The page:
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Adirondack Explorer

July, 2014

The world according to Bill
Author: by William C. Frenette

Review by: by Neal Burdick

Lifelong Tupper Laker Bill Frenette embodied the word “active.” Here are some highlights (you might want to go get a sandwich or something; this may take a while): He was a founder and leader of the ski patrol at the Big Tupper Ski Area, whose trails he helped design. He served as president of the Adirondack Forty-Sixers. He once guided Robert F. Kennedy and his family through the Hudson Gorge. He climbed in South Africa and Bavaria, surfed in Hawaii, bicycled in Newfoundland, rafted the Grand Canyon, skied in the Italian Alps, and swam the fjords of Norway. Since all >>More


May, 2014

You can go home again
Author: Bernd Heinrich

Review by: Ed Kanze

MY FIRST MEETING with the nature writer Bernd Heinrich came on a dark, stormy night at the Saranac Lake Free Library. He was reading from a book then in progress, The Snoring Bird, which combines a biography of the author’s entomologist father with Bernd Heinrich’s own life story. Anyone who had the privilege of being in attendance that night will remember the tumultuous weather outside, the gasps for breath, and the tears that ran in rivulets down Heinrich’s face as he spoke about his relationship with a brilliant but ruthless father. The audience glimpsed the intensity and passion that drive >>More


May, 2014

A picturesque past
Author: Neil Surprenant

Review by: Kirk Peterson

  IT HAS BEEN SAID that we are all residents of the same country called the past. No place values its past more than Saranac Lake, and Arcadia Publishing’s Images of America: Saranac Lake will be warmly welcomed here. Authored by Neil Surprenant, director of the Joan Weill Adirondack Library at Paul Smith’s College, and drawing on several hundred photos from the Adirondack Room of the Saranac Lake Free Library, the book brings our old community back to life. The book is organized into thematic chapters picturing the village in the nineteenth and twentieth centuries. “Making a Living,” the first >>More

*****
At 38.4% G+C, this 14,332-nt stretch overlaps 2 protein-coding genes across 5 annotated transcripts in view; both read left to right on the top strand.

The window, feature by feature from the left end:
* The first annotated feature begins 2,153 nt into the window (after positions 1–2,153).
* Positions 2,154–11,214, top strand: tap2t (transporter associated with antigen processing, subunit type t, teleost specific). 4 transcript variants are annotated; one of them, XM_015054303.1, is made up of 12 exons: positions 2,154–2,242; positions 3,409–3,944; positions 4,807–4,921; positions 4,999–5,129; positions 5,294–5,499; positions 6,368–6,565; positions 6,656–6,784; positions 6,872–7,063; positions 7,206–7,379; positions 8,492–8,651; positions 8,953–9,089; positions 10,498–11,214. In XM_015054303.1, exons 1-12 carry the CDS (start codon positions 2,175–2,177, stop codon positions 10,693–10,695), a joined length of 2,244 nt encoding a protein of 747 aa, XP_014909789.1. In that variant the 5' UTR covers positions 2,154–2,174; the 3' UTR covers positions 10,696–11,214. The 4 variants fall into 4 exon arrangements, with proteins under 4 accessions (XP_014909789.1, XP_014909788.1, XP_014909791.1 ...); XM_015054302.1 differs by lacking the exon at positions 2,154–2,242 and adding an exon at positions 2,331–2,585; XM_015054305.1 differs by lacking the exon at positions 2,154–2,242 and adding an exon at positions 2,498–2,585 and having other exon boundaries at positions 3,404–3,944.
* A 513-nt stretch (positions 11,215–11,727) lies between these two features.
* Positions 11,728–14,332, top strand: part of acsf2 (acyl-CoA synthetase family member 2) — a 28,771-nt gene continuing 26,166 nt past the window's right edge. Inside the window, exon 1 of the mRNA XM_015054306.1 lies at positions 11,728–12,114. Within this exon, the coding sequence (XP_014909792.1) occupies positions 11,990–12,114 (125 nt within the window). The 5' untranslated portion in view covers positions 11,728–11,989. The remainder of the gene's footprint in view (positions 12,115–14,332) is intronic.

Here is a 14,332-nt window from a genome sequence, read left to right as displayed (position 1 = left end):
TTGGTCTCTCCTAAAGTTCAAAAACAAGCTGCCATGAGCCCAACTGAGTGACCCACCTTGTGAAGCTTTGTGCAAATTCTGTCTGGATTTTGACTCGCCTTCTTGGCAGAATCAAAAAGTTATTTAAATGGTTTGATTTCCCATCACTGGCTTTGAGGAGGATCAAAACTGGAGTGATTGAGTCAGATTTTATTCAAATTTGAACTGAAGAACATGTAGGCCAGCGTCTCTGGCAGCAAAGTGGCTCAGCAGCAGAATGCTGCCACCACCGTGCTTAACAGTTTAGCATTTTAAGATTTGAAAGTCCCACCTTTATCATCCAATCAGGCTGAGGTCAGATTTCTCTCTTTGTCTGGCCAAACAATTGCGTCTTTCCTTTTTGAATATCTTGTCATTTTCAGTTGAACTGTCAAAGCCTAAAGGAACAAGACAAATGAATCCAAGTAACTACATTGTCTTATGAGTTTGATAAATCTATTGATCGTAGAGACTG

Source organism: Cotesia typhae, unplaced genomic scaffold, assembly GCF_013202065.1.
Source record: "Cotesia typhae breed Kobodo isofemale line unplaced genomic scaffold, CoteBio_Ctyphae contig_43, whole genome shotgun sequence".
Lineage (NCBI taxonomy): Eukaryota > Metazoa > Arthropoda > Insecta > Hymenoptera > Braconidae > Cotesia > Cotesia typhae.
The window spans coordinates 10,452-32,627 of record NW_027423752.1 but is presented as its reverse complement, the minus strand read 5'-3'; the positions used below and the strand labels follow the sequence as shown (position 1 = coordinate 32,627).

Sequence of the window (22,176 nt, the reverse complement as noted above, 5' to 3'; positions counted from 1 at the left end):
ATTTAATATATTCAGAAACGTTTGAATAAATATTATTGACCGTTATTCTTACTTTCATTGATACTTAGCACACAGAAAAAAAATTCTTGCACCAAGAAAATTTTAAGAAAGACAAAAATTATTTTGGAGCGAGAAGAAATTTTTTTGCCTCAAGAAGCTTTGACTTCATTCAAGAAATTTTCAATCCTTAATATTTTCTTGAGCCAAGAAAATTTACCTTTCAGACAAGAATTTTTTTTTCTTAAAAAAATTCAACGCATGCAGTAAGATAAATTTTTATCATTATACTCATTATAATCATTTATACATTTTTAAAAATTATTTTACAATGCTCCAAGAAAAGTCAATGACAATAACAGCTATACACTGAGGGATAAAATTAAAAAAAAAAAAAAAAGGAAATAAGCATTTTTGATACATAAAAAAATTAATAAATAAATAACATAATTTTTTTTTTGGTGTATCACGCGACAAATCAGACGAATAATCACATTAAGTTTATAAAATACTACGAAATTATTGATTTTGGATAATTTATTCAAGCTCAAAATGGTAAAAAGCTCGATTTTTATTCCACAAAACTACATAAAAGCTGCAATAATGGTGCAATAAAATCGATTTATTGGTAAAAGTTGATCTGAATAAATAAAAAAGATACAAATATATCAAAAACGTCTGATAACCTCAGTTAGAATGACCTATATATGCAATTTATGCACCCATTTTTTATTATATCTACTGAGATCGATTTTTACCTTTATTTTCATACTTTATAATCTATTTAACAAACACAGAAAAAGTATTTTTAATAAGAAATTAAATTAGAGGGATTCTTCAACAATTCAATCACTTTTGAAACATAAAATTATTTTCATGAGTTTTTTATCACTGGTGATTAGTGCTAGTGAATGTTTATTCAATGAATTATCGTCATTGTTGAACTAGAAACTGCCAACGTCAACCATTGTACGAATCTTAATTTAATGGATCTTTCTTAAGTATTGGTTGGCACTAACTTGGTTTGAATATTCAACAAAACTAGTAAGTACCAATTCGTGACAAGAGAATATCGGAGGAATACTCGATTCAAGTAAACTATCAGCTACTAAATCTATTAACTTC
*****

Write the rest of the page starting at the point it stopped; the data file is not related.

May, 2014

A reputation rescued
Author: Herbert C. Hallas

Review by: Phillip Terrie

BORN IN MALONE in 1819, William Almon Wheeler spent his early years in relative comfort. That ended precipitously when his father died at the age of thirty-seven, leaving scant resources to his wife and children; William was six months short of his tenth birthday. His determined and indefatigable mother, Eliza, kept her family together, provided William a loving and supporting environment, and made sure that he was educated. He was a regular at the Malone Congregational Church, and he picked up a little cash by doing odd jobs for neighbors. With perseverance, native intelligence, and his mother’s work ethic, William >>More


March, 2014

Never a Dull Moment
Author: Daniel Way, M.D.

Review by: Neal Burdick

DANIEL WAY comes by his predilection for photography naturally, or perhaps one should say genetically—he is the great-great-nephew of Seneca Ray Stoddard, pioneering photographer of the post-Civil War Adirondacks. The Glens Falls native’s love of the Adirondacks and all that there is about them may also come down from Stoddard, one of the few to whom the Adirondack Park owes its existence, thanks to his presentation of his work to the State Assembly in 1892. Way is also a medical doctor, practicing rural primary care for more than thirty years with the Hudson Headwaters Health Network. Through his work he >>More


March, 2014

When Men and Mountains Meet
Author: Glenn L. Pearsall